Route Transport System Setup

    Next, look at the Transport System – these operate analogous to the Listener, where we’re pushing data to a Target System. For instance, since we’re updating this purchase order archive database, we’re using our database sequel transport to perform these database inserts. And then in our second target system, we’re using our HTTP POST transport to send our 855 response back to this target URL. In our last stage (target system), this is identical to the source system where we can give our target systems a name, icon and some metadata. 

    Route Testing Stage

    Now that we’ve got all of our pieces in place, let’s see this in action. Here in the eiConsole we also have a built-in testing mode. This runs byte for byte identical to the eiPlatform – the headless runtime execution engine – so there’s no compilation necessary to test your routes here. Here in the testing mode, you can start and stop your tests from any stage as well as feed in alternate data and transaction attributes to test those was crazy edge cases and you can also save your testing configurations for easy replayability later. 

    That’s what I’ll do here, using this sample 850 file that I’m feeding in. When I hit “execute tests”, we’ll see the data move left to right through the system. We’ll get green checkmarks for any successes and then we’ll get red X’s in the event that we have any failures on any stages.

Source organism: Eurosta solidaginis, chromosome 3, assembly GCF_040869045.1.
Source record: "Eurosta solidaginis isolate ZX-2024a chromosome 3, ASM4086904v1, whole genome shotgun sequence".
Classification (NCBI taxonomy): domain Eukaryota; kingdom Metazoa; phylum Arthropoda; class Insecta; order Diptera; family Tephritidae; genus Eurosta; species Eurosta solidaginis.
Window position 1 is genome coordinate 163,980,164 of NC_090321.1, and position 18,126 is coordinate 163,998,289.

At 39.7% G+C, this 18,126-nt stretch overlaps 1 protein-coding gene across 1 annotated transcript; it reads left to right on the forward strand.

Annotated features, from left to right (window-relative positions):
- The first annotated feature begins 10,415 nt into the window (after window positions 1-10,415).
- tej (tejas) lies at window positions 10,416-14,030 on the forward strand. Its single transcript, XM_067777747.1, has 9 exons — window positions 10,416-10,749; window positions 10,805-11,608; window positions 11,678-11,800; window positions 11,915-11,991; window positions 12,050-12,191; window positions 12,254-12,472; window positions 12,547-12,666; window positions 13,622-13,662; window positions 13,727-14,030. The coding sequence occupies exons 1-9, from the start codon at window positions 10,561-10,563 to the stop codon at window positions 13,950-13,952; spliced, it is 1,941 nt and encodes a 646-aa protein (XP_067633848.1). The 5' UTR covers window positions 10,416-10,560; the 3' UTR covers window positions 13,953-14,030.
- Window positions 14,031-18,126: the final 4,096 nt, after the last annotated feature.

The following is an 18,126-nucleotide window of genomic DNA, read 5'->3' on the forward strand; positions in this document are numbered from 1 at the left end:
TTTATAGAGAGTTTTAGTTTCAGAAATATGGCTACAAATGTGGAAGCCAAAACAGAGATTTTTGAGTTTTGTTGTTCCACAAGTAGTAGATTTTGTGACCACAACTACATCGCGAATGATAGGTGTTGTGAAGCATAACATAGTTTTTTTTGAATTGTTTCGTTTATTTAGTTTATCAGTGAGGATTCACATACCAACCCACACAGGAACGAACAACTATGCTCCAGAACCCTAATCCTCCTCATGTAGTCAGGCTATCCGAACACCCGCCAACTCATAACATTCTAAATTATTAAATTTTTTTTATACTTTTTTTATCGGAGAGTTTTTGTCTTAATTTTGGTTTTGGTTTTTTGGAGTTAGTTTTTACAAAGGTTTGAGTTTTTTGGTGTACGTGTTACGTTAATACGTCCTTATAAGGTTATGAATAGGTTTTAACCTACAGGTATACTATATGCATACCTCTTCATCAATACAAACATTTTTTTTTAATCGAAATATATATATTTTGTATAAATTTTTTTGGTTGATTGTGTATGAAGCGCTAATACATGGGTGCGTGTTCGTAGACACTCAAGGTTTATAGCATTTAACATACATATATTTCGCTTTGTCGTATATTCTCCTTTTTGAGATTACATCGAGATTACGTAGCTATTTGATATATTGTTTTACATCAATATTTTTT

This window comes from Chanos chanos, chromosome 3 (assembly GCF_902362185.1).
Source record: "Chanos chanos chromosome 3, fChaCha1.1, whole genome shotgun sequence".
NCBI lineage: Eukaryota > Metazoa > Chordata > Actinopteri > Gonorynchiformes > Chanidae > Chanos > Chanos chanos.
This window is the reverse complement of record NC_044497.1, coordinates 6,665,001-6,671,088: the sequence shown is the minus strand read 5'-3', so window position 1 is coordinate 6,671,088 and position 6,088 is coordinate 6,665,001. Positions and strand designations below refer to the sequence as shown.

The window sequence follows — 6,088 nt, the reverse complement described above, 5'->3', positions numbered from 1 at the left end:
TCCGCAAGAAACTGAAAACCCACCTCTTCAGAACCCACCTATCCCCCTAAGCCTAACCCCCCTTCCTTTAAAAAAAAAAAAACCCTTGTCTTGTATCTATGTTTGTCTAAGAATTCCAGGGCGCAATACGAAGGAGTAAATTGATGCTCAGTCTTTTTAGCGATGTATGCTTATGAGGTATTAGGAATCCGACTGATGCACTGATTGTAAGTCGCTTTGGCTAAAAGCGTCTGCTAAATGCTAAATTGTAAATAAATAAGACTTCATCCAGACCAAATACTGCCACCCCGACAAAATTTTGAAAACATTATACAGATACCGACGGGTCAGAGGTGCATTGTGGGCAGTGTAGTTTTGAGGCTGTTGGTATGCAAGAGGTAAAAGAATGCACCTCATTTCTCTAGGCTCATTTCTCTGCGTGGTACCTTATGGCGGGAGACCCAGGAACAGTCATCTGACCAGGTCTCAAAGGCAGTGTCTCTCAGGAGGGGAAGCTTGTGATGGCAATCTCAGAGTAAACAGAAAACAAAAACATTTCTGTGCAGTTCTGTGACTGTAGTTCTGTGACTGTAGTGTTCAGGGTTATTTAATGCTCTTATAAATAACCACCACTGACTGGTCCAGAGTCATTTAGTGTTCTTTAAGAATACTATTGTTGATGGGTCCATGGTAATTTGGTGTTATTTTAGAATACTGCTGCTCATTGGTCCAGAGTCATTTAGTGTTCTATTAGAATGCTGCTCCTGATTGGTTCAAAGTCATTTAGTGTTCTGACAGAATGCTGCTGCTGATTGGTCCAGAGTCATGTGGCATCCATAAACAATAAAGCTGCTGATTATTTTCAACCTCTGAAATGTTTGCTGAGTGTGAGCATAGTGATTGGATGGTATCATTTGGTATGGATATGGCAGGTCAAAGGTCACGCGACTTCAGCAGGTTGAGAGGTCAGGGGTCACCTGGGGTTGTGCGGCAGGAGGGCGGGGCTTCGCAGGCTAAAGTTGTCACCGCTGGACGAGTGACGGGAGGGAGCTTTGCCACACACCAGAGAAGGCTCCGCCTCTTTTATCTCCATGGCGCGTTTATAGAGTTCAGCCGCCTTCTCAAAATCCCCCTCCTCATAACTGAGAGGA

So here, looking at the data quickly, we’re starting with just a basic single line item EDI 850. Next, we will move into our EDI transformation stage – the transformation module where we took that incoming EDI and transformed it into this XML structure. Here you can see the friendly names (mentioned earlier), where each of our segments and elements have this really easy to understand human-readable friendly name attached to it. 

    Route Validation Stage

    Next, we move into our Route Validation stage. As we can see, all we really did was copy the data over. If any of our validation rules would have not been met, we would have had that extra element that we would inject into it. But since our number of total line items equals the number of purchased line items, we didn’t break our validation so there’s no change here.